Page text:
I’ve noticed something disturbing on certain blogs and Facebook profiles lately. Some of my sisters and brothers in the Orthodox Church seem wedded to Christendom. They describe themselves variously as monarchists, supporters of the imperium, and advocates for “symphonia.” Symphonia means “harmony.” Typically it is taken to mean that Orthodox politics promotes a harmony between church and state. This ethos is best captured in the image of the two headed eagle, wielding a cross in one talon and a sword in the other (the symbols vary). For Orthodox Christians like Stanley Harakas, symphonia should guide our involvement in a democratic society, but I get the impression that some would prefer we get our empire back.
In my last post I briefly explained that I have been buried by an invited chapter for a book that takes an ecumenical approach to the theology of Jonathan Edwards.
This is Part 2 of what is at least a three-part series. I have been playing with my argument a bit. The information is all there. I could argue my point well over a beer. The struggle I have been having is putting it all on paper in a way that the reader can easily follow (especially if the reader does not know Edwards/Bulgakov well). I sometimes find that when I am trying to suss out an argument, putting it in blog form helps. So here you go. Snippets from my draft, abridged and somewhat edited Remember, draft! You will find silly typos. Be nice.
The blog has taken a back seat over the past few weeks to an essay
that’s kicking my butt that I’m working on. I’m making good progress and thanking God for generous editor extensions, but I find that in the thick of a complex academic argument, it can help to step back and explain to others, in plain speech, what I’m trying to say. A blogged a bit about this project a few months back when I noted the paucity of Orthodox interest in Jonathan Edwards. At the time, I was not ready to say out loud what my thesis was. Now I am. Are you ready?
Jonathan Edwards was a sophiologist.
My goal when I started blogging was to write two posts per week. I think it is safe to say that I have not met that goal lately. We have been a bit short staffed at work, and I have been putting in long hours both in the office and at home just to keep up. I have also had to resign myself to the fact that, when keeping up is your goal, perfection cannot be. So the past month has been the month where I have been learning to be content with what is possible.
I am painfully aware of the fact that I have not met my goal with turning my dissertation into my book. I have to remind myself that this is not because of laziness. Rather, the opposite! It owes to the fact that, as my psychiatrist put it, I “tend to greatly overestimate my own capacities.” I have a hard time saying “No” to good opportunities.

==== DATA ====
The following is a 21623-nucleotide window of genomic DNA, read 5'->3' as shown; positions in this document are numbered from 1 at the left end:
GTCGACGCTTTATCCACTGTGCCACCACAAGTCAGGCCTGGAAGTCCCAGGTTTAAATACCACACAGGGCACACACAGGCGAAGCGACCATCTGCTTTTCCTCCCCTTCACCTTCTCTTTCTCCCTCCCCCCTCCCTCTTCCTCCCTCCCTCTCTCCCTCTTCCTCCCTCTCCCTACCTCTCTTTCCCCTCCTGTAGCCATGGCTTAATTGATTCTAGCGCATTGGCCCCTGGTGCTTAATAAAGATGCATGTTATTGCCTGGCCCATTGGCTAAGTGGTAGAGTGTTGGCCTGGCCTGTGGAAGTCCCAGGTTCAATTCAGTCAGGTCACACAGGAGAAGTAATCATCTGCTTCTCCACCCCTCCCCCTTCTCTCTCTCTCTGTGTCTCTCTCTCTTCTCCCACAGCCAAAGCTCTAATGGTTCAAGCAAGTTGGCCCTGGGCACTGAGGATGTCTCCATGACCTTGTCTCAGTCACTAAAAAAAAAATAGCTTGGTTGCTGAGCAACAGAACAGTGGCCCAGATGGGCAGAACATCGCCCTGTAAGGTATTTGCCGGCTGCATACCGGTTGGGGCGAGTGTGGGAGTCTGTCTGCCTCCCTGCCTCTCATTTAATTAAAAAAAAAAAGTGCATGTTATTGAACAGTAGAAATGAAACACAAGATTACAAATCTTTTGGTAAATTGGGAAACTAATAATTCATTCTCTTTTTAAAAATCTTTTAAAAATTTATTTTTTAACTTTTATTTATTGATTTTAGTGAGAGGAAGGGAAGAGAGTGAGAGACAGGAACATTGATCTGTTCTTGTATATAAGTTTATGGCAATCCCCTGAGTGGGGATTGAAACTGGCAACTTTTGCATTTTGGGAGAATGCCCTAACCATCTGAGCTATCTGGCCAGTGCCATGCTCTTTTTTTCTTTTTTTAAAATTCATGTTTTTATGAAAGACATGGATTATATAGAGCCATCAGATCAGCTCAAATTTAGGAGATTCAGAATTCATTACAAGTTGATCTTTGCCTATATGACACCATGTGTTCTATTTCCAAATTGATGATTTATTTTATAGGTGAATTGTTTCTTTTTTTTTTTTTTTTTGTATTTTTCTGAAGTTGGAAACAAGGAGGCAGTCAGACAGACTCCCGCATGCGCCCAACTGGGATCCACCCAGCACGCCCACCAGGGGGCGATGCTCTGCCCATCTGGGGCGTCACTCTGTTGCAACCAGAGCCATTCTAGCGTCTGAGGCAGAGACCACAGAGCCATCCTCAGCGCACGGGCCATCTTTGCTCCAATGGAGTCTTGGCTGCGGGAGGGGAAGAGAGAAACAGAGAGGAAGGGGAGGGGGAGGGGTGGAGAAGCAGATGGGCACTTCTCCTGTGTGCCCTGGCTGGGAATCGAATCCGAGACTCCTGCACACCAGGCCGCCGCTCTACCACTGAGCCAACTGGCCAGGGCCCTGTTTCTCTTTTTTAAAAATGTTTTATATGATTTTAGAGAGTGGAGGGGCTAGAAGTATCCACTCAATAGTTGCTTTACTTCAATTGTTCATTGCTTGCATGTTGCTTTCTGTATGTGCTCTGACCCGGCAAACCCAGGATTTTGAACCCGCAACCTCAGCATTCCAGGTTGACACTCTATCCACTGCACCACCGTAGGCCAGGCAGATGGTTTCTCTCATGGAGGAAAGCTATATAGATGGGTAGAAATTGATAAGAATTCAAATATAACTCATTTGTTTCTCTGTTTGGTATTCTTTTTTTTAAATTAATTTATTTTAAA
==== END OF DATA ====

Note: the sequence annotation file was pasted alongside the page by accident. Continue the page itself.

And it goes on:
I am taking a momentary pause from my writing retreat to think out loud about a question that has been bugging me. I am working on an invited chapter for a book Kyle Strobel is editing which seeks various takes on the theology of Jonathan Edwards. If memory serves, it is called The Ecumenical Edwards.
I would say what I am working on, but I have heard a few stories about scholars stealing each others’ ideas to be a bit shy about that sort of thing. It does not happen often, but it happens. Continue reading “Ignoring Jonathan Edwards”
The following is a brief summary and response to the final plenary paper delivered at the Sophia Institute Conference, December 7, at Union Theological Seminary.
I became familiar with the work of Fr. Michael Plekon early in my graduate work. I contributed to the (now defunct) Graduate Theological Society by following the latest articles in St. Vladimir’s Theological Quarterly. That is where I read Plekon’s on “The ‘Sacrament of the Brother/Sister’: The Lives and thought of Mother Maria Skobtsova and Paul Evdokimov.” Fr. Plekon focuses on contemporary “hagiography” – what makes someone a saint in the modern world? His work introduced me to Mother Maria Skobtsova (now St. Maria of Paris) and deepened my understanding of Fr. Sergei Bulgakov. Fr. Plekon is deeply formed by the tradition, yet also understands that the tradition is living and active. Like the liturgy itself, it takes up the world and offers it as a gift to God. Continue reading ““Paul Evdokimov on Marriage” by Fr. Michael Plekon”
The American Academy of Religion (AAR) society meeting has been going on last weekend. Most things wrap up sometime today. I was really hoping I could make it this year. It was in Chicago. I have a friend I could stay with, but our finances are pretty tight. I was trying to find a way to make it work right up until last Friday, but I just could not swing it.
I am a bit starved for intense theological dialogue. I learn best when I surround myself with people who are smarter than me. I have not been able to attend the past several AAR meetings, partly because of expense, and partly because I was trying to focus on my dissertation. Cost has kept me off the conference circuit for too long.
Continue reading “A Lesson in Gratitude”